December 29, 2017

The Amazing Career of 92 Year Old Los Angeles Radio Legend Art Laboe

Patt Morrison of the L.A. Times talks to Radio Legend Art Laboe about his radio career that dates back to the 1940's. Laboe continues to broadcast his Sunday night show, The Art Laboe Connection on Urban/Classic Hip Hop formatted station KDAY. After KHHT (Hot 92.3) changed format to Hip Hop as Real 92.3 in 2015, KDAY soon picked him up after the outcry over his show's cancellation on Hot 92.3. Art Laboe’s been credited as the first on-air personality to play Rock n’ Roll on the West Coast. He's been on the air for 75 years. Below is part of the transcript from the podcast.

Read the entire story at the LA Times

Listen HERE to the entire podcast of the Guinness Book of World Records Breaking Dee-Jay.

If you’re reaching for a comparison, you could call him the Vin Scully of radio deejays. Because Art Laboe has been playin’ the oldies since back when they — and he — weren’t even old. He was 18, and in the Navy, when he took the microphone at a San Francisco radio station almost 75 years ago. His shows helped to put early rock ’n’ roll on the nation’s playlists. His Latino listeners lionize him; he just rolled through East L.A. as “legendary marshal” of its Christmas parade.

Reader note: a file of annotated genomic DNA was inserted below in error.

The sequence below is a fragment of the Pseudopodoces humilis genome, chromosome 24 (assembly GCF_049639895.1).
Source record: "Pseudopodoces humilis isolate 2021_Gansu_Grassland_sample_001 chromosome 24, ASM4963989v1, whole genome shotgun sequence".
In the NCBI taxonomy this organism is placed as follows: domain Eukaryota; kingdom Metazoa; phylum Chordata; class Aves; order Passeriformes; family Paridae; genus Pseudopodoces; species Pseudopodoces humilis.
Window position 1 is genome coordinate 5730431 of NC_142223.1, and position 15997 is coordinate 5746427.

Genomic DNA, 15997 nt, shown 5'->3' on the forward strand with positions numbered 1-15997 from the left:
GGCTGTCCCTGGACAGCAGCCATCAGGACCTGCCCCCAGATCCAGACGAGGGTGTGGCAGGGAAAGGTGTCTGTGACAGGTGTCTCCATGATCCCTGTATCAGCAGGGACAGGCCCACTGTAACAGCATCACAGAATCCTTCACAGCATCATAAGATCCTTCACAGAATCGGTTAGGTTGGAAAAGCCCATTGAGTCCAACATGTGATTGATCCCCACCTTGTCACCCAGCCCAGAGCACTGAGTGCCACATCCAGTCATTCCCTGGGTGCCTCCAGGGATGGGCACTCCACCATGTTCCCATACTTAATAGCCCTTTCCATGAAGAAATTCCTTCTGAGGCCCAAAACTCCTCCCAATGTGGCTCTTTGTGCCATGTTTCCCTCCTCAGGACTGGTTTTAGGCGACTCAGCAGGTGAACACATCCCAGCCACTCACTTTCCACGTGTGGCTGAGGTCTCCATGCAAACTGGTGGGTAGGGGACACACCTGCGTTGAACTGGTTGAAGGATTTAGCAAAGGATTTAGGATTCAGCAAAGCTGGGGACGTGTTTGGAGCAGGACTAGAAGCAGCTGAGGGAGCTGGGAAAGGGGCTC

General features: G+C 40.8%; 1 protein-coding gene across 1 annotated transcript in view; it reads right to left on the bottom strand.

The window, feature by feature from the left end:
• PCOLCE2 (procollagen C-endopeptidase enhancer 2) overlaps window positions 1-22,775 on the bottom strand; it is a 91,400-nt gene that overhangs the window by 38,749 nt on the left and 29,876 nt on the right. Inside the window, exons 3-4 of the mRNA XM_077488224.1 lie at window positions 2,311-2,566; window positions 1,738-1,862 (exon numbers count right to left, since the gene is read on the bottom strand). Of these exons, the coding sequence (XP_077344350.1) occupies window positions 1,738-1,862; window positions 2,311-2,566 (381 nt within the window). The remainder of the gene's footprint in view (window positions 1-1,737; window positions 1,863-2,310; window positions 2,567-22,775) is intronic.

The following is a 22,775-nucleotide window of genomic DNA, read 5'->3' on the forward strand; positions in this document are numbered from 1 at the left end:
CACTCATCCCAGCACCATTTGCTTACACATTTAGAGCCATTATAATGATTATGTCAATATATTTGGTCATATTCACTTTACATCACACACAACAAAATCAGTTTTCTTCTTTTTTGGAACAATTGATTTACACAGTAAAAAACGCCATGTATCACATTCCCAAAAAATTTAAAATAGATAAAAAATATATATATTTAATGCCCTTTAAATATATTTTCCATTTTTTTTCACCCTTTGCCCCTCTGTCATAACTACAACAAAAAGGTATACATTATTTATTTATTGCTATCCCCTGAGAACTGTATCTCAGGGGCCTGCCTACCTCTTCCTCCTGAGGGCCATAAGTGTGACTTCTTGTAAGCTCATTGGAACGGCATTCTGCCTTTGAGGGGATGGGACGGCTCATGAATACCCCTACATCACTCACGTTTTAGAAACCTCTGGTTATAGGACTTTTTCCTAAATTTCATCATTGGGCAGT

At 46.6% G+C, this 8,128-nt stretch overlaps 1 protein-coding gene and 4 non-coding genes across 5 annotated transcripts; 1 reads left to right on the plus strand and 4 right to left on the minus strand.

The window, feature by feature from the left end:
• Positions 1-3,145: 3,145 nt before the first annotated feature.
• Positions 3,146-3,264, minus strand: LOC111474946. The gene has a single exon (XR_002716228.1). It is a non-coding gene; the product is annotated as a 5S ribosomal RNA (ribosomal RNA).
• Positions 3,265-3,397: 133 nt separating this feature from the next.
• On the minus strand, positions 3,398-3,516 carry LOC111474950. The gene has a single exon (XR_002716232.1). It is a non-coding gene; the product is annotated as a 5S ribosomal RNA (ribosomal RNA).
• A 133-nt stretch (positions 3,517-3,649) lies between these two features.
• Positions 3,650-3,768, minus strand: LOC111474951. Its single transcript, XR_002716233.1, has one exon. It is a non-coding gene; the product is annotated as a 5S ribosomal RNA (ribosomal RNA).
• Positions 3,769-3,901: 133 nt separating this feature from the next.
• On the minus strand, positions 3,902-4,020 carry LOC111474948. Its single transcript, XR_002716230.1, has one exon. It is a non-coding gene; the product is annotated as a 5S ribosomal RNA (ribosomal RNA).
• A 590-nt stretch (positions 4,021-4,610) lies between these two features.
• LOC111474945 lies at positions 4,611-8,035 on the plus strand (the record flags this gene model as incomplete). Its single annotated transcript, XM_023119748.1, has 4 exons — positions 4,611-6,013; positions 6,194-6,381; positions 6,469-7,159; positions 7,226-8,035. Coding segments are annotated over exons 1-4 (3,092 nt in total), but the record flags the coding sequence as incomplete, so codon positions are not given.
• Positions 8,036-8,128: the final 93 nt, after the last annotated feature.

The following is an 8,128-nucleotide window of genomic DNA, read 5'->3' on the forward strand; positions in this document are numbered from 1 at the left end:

That a 92-year-old guy still airs listeners’ dedications and plays their songs six nights a week across California and part of the West is a testament to knowing how to ride the roller coaster of radio wavelengths and radio trends, from the days when music came out of radios as big as air conditioners, to now, when the Top 40 — heck, the Top 40,000 — can play from your pocket.

How did you get hooked on radio?

Image result for art laboeI was switched on to radio when I was 8 or 9 years old, when my sister gave the family a little radio, and I used to sit and stare into the speaker cloth for hours. My mother couldn’t drag me away. And I thought, what a thing this is — here’s this box talking. It just mesmerized me, listening to it day and night. I’d listen to soap operas, listen to big bands at night.

I dreamed of being on a network, to be able to come on the air and say, “This is CBS, the Columbia Broadcasting System.” That dream actually came true about 1948, when I was with KOLO in Reno.

And when did you discover rock and roll?

I guess that would have to be about 1949, maybe. But rock and roll, what we know as rock and roll, really didn’t happen until the ’50s. It was rhythm and blues before that — R&B became rock and roll. The audience that I gathered quickly in the ’50s when the war was over and I came back to Los Angeles — it was a whole new thing.

Elvis was the big rush at that point, and I wanted to be in on it. I came up with this idea for a program called “Drive-In Restaurant,” which there were a lot of in California at that point.

Image result for art laboe


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